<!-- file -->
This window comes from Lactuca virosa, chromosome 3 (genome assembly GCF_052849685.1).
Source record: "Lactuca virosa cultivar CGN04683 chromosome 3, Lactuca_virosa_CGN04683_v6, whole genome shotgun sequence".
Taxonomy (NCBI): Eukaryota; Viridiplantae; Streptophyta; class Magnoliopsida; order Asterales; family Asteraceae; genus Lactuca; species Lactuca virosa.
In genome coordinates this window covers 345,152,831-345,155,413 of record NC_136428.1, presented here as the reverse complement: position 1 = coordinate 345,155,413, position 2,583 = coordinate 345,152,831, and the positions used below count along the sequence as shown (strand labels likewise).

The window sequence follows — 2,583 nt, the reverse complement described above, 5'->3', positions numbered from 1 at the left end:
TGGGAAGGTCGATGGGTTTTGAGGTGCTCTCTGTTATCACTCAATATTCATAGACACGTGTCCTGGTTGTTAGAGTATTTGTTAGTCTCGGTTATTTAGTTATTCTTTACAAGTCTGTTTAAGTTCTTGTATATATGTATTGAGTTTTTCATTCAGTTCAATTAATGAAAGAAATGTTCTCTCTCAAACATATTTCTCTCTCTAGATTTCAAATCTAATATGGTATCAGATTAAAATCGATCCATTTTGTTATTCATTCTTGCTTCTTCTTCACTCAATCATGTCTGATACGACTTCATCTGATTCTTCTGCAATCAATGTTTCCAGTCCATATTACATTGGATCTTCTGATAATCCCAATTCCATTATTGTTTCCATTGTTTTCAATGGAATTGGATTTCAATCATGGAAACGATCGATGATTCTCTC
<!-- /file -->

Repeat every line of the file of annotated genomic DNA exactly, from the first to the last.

This window comes from Lactuca virosa, chromosome 3 (genome assembly GCF_052849685.1).
Source record: "Lactuca virosa cultivar CGN04683 chromosome 3, Lactuca_virosa_CGN04683_v6, whole genome shotgun sequence".
Taxonomy (NCBI): Eukaryota; Viridiplantae; Streptophyta; class Magnoliopsida; order Asterales; family Asteraceae; genus Lactuca; species Lactuca virosa.
In genome coordinates this window covers 345,152,831-345,155,413 of record NC_136428.1, presented here as the reverse complement: position 1 = coordinate 345,155,413, position 2,583 = coordinate 345,152,831, and the positions used below count along the sequence as shown (strand labels likewise).

The window sequence follows — 2,583 nt, the reverse complement described above, 5'->3', positions numbered from 1 at the left end:
TGGGAAGGTCGATGGGTTTTGAGGTGCTCTCTGTTATCACTCAATATTCATAGACACGTGTCCTGGTTGTTAGAGTATTTGTTAGTCTCGGTTATTTAGTTATTCTTTACAAGTCTGTTTAAGTTCTTGTATATATGTATTGAGTTTTTCATTCAGTTCAATTAATGAAAGAAATGTTCTCTCTCAAACATATTTCTCTCTCTAGATTTCAAATCTAATATGGTATCAGATTAAAATCGATCCATTTTGTTATTCATTCTTGCTTCTTCTTCACTCAATCATGTCTGATACGACTTCATCTGATTCTTCTGCAATCAATGTTTCCAGTCCATATTACATTGGATCTTCTGATAATCCCAATTCCATTATTGTTTCCATTGTTTTCAATGGAATTGGATTTCAATCATGGAAACGATCGATGATTCTCTC